Consciousness of the Anthropocene is a planetary consciousness coupled with awareness of a troubling pattern in the fossil record. In eras where one species proliferates, occupies every niche, the fossil record consistently shows a cataclysmic collapse, an abrupt de-proliferation.

We have that growing, gnawing anxiety and a backlash from those who reject it.

I am now very curious about the poetic record of Anthropocene consciousness. We have always feared for our survival, but only recently do we begin to suspect that our proliferation is our demise.

Ferner introduced me to the work of Uljana Wolf, who is no less fascinating. Wolf’s is a poetic world that emerges best through the kind of clarity we get from psychedelic mushrooms. Poet Yoko Tawada (who writes in both Japanese and German), in her introduction to Wolf’s English translation, calls Wolf a “multi-lingual poet”. Wolf's translator Sophie Seita uses German when Wolf moves to English. Wolf lives in Brooklyn and Berlin.

There is much lighthearted fun:

Two heads are better than ohne.

But there is so much more to Wolf’s work than clever wordplay. She is the poet of mixing languages with each other and with our bodies and the juices that animate us.

Zweite Rede Mit Koppelzwilling

“….wenn einem die milz stieg in des andern übervolles kummersieb—ob sie einander übersetzten, am zackenkranz des dämmerns ihre fälle wetzten?…..”

Second Speech, With a Conjoined Twin

“...when the spleen of one flowed over into the other’s overfull sorrow-sieve—did they translate each other, tweaking their cases with the crown-pronged Dawn?....”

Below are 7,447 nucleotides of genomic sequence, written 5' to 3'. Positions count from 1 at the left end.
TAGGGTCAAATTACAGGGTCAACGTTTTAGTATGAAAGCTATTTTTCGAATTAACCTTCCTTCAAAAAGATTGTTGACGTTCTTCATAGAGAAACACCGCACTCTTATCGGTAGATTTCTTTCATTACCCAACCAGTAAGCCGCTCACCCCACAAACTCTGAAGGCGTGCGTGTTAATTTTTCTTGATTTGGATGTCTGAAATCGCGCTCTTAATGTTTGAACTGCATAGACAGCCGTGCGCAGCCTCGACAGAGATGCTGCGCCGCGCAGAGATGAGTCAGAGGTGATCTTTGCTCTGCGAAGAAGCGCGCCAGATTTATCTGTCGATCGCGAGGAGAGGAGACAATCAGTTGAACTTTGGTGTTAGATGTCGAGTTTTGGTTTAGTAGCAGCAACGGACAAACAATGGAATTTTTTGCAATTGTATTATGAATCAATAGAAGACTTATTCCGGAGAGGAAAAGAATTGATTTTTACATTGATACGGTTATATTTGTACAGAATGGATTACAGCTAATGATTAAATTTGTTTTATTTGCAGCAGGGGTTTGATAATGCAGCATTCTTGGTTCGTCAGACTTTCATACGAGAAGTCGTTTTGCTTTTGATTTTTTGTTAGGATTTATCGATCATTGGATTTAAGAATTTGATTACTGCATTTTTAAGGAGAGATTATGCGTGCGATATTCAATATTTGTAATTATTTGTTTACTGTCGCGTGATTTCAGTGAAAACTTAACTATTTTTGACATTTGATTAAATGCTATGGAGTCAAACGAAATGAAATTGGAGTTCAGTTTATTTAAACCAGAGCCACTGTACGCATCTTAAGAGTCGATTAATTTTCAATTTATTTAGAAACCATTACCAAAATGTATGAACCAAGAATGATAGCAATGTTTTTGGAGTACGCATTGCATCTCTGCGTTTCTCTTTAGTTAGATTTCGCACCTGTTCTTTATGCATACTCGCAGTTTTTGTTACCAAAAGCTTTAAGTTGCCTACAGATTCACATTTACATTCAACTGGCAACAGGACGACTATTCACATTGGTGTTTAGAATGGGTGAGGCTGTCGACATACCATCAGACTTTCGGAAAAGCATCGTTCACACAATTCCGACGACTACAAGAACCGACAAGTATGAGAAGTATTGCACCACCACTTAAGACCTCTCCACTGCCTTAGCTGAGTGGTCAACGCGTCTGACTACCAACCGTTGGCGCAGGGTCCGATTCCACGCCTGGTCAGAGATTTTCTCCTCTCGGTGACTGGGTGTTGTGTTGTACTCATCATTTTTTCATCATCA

Poetry has long dealt with the humors—Baudelaire’s “Paris Spleen” is a late-comer. Wolf continually reminds us of the biological basis for our words. Reading her work leaves us with a strong sense that her cognates & false cognates are both grounded in our biochemistry.

Wolf's cognates and false cognates share a glandular basis.

This recalls the shorter or longer biochemical leashes that define our freedom, as described by Harvard biologist EO Wilson in his book, Consilience. How interesting to see a similar notion hitting our poetic seismometers.

Returning to Ferner, it was a great challenge to create a musical setting of her spectacular unwording—“Gluck gluck gluck”.

Kreischen den Hafen voll,
schmatzende Schiffsbäuche.
Gluck gluck gluck.
Das Meer bleibt ungerührt.
In den Fischernetzen:

The joy of wordplay shifting to soundplay, to the joy of sound, the calls of sea birds. The birds and other creatures are like those glands of Wolf that generate linguistic meanings, organs of Gaia.

The unwording of "gluck" will invite some to de-Romanticize the sea (Poe always and Whitman, sometimes), depending on the fullness of one's sorrow-seive.

Unser Joyce

Quick question--
I've thought this before and I think it again now--

Is Ulysses one of the best performances of the mindfulness of Heiddeger's Dasein? If so, they are likely parallel developments, like the cactus and the euphorbia.